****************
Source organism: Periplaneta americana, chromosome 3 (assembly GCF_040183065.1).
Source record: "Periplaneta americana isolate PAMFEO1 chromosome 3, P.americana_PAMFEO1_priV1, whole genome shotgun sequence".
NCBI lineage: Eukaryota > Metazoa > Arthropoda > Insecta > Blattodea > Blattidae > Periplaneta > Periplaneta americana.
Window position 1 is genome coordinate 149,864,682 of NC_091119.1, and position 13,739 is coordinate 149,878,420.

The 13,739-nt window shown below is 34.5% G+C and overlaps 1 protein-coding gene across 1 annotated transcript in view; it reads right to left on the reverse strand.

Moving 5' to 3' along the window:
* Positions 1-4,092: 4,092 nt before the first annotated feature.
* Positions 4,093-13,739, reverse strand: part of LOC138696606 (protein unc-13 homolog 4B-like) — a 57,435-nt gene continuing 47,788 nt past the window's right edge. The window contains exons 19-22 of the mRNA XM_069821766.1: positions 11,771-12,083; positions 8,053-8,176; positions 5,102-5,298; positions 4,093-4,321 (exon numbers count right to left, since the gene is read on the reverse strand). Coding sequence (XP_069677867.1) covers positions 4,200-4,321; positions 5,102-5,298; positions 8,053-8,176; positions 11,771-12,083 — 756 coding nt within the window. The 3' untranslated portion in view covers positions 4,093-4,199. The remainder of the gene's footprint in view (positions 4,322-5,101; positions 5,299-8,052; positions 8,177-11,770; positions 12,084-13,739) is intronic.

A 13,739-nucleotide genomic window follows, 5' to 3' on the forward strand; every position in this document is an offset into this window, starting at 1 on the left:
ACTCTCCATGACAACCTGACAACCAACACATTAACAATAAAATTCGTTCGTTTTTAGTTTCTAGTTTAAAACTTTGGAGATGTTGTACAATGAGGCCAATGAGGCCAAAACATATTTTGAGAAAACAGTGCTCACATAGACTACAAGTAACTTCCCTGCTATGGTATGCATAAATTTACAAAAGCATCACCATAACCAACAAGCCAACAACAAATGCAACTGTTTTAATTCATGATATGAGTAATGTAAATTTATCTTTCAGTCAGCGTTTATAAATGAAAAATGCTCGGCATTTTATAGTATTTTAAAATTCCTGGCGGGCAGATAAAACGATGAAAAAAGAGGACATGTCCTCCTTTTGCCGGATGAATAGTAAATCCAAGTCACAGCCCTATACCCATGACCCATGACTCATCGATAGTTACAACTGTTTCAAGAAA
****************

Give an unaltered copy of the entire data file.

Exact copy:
Source organism: Periplaneta americana, chromosome 3 (assembly GCF_040183065.1).
Source record: "Periplaneta americana isolate PAMFEO1 chromosome 3, P.americana_PAMFEO1_priV1, whole genome shotgun sequence".
NCBI lineage: Eukaryota > Metazoa > Arthropoda > Insecta > Blattodea > Blattidae > Periplaneta > Periplaneta americana.
Window position 1 is genome coordinate 149,864,682 of NC_091119.1, and position 13,739 is coordinate 149,878,420.

The 13,739-nt window shown below is 34.5% G+C and overlaps 1 protein-coding gene across 1 annotated transcript in view; it reads right to left on the reverse strand.

Moving 5' to 3' along the window:
* Positions 1-4,092: 4,092 nt before the first annotated feature.
* Positions 4,093-13,739, reverse strand: part of LOC138696606 (protein unc-13 homolog 4B-like) — a 57,435-nt gene continuing 47,788 nt past the window's right edge. The window contains exons 19-22 of the mRNA XM_069821766.1: positions 11,771-12,083; positions 8,053-8,176; positions 5,102-5,298; positions 4,093-4,321 (exon numbers count right to left, since the gene is read on the reverse strand). Coding sequence (XP_069677867.1) covers positions 4,200-4,321; positions 5,102-5,298; positions 8,053-8,176; positions 11,771-12,083 — 756 coding nt within the window. The 3' untranslated portion in view covers positions 4,093-4,199. The remainder of the gene's footprint in view (positions 4,322-5,101; positions 5,299-8,052; positions 8,177-11,770; positions 12,084-13,739) is intronic.

A 13,739-nucleotide genomic window follows, 5' to 3' on the forward strand; every position in this document is an offset into this window, starting at 1 on the left:
ACTCTCCATGACAACCTGACAACCAACACATTAACAATAAAATTCGTTCGTTTTTAGTTTCTAGTTTAAAACTTTGGAGATGTTGTACAATGAGGCCAATGAGGCCAAAACATATTTTGAGAAAACAGTGCTCACATAGACTACAAGTAACTTCCCTGCTATGGTATGCATAAATTTACAAAAGCATCACCATAACCAACAAGCCAACAACAAATGCAACTGTTTTAATTCATGATATGAGTAATGTAAATTTATCTTTCAGTCAGCGTTTATAAATGAAAAATGCTCGGCATTTTATAGTATTTTAAAATTCCTGGCGGGCAGATAAAACGATGAAAAAAGAGGACATGTCCTCCTTTTGCCGGATGAATAGTAAATCCAAGTCACAGCCCTATACCCATGACCCATGACTCATCGATAGTTACAACTGTTTCAAGAAA